April 18, 2013 / 1:33 PM / in 5 years

U.S. natgas futures seesaw ahead of weekly EIA storage data

* Front month hit highest mark since July 2011 on Monday
    * Below-normal temperatures remain on tap for consuming
    * Nuclear power plant outages still above normal
    * Coming Up: EIA natgas storage data 10:30 a.m. EDT (1430

    By Eileen Houlihan
    NEW YORK, April 18 (Reuters) - U.S. natural gas futures were
little changed on Thursday, as forecasts for continued
below-normal temperatures in consuming regions and above-normal
nuclear power plant outages lent support ahead of the season's
first storage injection.
    While futures remained below Monday's highest mark in more
than 20 months, a tighter supply picture and ongoing power plant
maintenance have helped underpin prices.
    Gas futures are up about 35 percent since mid-February,
after cold late-winter weather put a huge dent in inventories.
    But most traders expect further upside to be difficult, with
milder, spring-like temperatures likely to curb heating demand
by late this month, before warmer weather sparks any early
cooling demand.
    Weekly data from the U.S. Energy Information Administration
is expected to show a build of about 34 billion cubic feet when
it is released at 10:30 a.m. EDT (1430 GMT), a Reuters poll of
industry analysts showed. 
    Stocks rose an adjusted 21 bcf during the same week last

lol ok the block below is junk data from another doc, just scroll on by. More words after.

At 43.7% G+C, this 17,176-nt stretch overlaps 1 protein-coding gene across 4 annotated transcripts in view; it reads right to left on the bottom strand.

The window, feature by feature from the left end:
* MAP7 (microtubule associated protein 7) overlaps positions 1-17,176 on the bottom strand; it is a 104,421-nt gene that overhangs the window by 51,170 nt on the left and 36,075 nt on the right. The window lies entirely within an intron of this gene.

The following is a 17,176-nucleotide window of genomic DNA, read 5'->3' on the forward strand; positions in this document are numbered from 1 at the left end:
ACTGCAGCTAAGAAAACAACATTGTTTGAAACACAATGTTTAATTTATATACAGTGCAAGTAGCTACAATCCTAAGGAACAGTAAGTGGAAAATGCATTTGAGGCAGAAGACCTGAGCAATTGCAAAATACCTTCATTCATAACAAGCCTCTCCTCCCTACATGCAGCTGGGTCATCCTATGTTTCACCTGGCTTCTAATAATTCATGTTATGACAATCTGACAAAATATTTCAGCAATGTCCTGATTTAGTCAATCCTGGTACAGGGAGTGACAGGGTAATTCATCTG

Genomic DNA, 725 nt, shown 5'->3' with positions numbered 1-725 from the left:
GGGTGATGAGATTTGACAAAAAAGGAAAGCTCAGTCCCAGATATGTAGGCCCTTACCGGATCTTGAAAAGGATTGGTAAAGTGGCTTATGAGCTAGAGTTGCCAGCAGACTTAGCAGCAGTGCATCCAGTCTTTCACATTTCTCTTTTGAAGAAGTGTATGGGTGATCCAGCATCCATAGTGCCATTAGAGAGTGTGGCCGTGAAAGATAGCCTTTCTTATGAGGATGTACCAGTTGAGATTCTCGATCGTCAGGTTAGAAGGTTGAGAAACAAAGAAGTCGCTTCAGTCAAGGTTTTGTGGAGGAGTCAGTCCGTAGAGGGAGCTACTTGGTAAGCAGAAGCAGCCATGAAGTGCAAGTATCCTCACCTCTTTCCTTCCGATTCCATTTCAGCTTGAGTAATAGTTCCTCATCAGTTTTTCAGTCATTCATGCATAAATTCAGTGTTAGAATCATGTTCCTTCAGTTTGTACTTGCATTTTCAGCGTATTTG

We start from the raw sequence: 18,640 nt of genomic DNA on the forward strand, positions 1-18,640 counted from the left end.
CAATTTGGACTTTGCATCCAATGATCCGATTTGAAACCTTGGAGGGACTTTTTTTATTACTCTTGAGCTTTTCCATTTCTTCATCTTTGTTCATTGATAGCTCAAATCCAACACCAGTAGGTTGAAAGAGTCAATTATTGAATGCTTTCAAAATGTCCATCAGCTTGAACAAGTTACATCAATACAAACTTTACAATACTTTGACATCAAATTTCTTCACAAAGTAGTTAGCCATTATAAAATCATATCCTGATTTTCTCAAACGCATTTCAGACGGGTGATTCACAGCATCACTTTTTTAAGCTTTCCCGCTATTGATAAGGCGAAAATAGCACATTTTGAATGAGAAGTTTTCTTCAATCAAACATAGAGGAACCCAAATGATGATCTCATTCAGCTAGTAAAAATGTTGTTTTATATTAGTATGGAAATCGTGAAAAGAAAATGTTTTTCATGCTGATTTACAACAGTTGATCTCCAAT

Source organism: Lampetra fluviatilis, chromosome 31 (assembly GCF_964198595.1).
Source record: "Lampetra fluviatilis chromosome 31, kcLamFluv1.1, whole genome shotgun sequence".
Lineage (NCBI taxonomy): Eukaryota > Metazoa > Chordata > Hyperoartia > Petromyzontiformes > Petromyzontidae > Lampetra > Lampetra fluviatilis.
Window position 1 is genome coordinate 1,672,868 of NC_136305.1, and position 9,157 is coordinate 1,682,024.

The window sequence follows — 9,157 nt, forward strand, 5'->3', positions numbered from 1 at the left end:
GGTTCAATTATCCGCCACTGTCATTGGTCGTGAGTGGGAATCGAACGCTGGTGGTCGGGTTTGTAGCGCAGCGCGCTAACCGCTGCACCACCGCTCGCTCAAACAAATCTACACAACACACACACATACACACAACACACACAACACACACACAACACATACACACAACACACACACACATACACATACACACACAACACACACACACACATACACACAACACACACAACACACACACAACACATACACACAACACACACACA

year, and on average over the past five years have gained 39 bcf
that week.
    As of 9:11 a.m. EDT (1311 GMT), front-month May natural gas
futures on the New York Mercantile Exchange were at
$4.216 per million British thermal units, up 0.2 cent, after
trading between $4.175 and $4.231.
    The contract rose to $4.29 on Monday, the highest level for
a nearby contact since late July 2011.
    The National Weather Service's latest six-to-10-day
forecast, issued on Wednesday, again called for below-normal
temperatures for about the eastern half of the nation and mostly
above-normal readings in the West.
    Nuclear outages totaled 28,500 megawatts, or 28 percent of
U.S. capacity, up from 26,800 MW out on Wednesday, 25,700 MW out
a year ago, and a five-year average outage rate of 25,500 MW.
    Last week's EIA gas storage report showed domestic
inventories fell in the prior week by 14 bcf, below Reuters poll
estimates for a 21 bcf draw but above the year-ago gain of 11
bcf and the five-year average build of 15 bcf for that week.
    Domestic gas inventories of 1.673 trillion cubic feet are
nearly 33 percent below last year's record high and nearly 4
percent below the five-year average.

    Inventories started the heating season at record highs, but
two weeks ago, stocks slid below the five-year norm for the
first time since September 2011.
    Last week's inventory decline should be the last of the
heating season, however, with estimates for this week's report
all looking for a modest build.
    Total gas pulled from storage this winter was about 2.25 tcf
- roughly 770 bcf, or 52 percent, more than last year and about
15 percent more than the normal heating-season draw.
    Baker Hughes data last week showed the gas-directed
drilling rig count rose 2 from the prior week's 14-year low, to

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